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In 2017, under then-president John Skipper, ESPN signed Katie Nolan to an eye-opening contract for over a million dollars per year. While the network didn’t have a clear plan for Nolan, who came over from Fox Sports, it highlighted her signing with an ESPN+ show, Always Late.
Readers have recently noticed that Nolan has changed her Twitter bio to refer to her weekly show in the past tense. Archive.org/web shows Nolan made the change sometime in 2021.
Always Late has not aired in over a year, which some viewed as a hiatus during the pandemic. But that isn’t the case. Sources tell OutKick that ESPN has quietly ended Nolan’s show.
When reached by email, ESPN confirmed to OutKick that the show would not return.
Nolan once compared Always Late to John Oliver’s Last Week Tonight. However, it never took off.
In 2019, ESPN moved Always Late off ESPN+ to ESPN2, after failing to draw significant users to its streaming platform. Nolan’s show didn’t work on linear TV either.
The ESPN2 debut of @katienolan's Always Late got a 0.03 rating last night.
— Bobby Burack (@burackbobby_) September 27, 2019
Always Late was a costly swing and a miss. In addition to Nolan’s seven-figure salary, ESPN tried to bolster the show with an expensive behind-the-scenes staff, all to no avail.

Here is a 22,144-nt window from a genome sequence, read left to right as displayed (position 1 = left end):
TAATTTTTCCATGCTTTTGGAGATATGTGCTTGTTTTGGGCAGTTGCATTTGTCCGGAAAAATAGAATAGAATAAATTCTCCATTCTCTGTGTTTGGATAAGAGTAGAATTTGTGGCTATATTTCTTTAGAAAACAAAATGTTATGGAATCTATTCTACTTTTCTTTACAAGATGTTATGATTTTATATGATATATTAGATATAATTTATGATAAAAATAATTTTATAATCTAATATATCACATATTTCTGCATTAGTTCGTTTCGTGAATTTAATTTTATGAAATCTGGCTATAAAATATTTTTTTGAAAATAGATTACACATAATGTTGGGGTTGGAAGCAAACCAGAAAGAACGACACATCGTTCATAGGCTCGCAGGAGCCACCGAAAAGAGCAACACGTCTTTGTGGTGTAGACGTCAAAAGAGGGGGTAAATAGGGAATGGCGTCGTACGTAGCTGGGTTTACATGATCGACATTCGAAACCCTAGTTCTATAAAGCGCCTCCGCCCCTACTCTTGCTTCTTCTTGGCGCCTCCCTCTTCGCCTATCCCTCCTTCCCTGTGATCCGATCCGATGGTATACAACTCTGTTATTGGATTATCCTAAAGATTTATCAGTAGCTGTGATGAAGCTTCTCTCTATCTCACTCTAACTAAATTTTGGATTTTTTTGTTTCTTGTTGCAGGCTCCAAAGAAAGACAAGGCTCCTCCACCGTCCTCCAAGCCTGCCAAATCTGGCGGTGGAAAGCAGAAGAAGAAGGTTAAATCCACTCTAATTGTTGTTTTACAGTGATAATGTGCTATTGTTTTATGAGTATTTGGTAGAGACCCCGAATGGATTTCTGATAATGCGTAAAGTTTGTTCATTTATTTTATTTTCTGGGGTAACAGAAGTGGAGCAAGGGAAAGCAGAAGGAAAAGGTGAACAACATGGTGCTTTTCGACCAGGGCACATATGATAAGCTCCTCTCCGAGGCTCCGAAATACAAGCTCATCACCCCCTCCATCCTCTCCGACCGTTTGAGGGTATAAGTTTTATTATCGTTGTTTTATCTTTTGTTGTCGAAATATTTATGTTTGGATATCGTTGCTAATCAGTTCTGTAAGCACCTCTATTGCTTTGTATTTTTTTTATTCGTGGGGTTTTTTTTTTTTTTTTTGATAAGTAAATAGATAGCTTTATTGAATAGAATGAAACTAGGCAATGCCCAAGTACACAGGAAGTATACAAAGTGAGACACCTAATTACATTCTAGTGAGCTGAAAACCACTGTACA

Now that Nolan’s major platform is gone, it raises some questions about her long-term future at ESPN. Though in the short term, she is staying put. Nolan just re-signed with ESPN last year to continue her podcast, Sports?, and her regular appearance on ESPN’s Highly Questionable, another program with a cloudy future.
Nolan’s latest extension didn’t come with as much fanfare as her first signing did, but it wasn’t without noise.
Around the same time of the deal, ESPN laid off Nolan’s podcast producer and co-host, Ashley Braband, and Nolan hinted then that had she known Braband wouldn’t return, she may have also left:
“There was a lot to weigh with that,” Nolan said in 2020. “It’s also very difficult for me to have just told a company I’m going to be here for a little bit, and then have this happen in a situation where normally I’d be like, ‘Well, then I go.’ But now, I can’t do that.”
Given Maria Taylor’s absurd demands, this is a breath of fresh air for ESPN.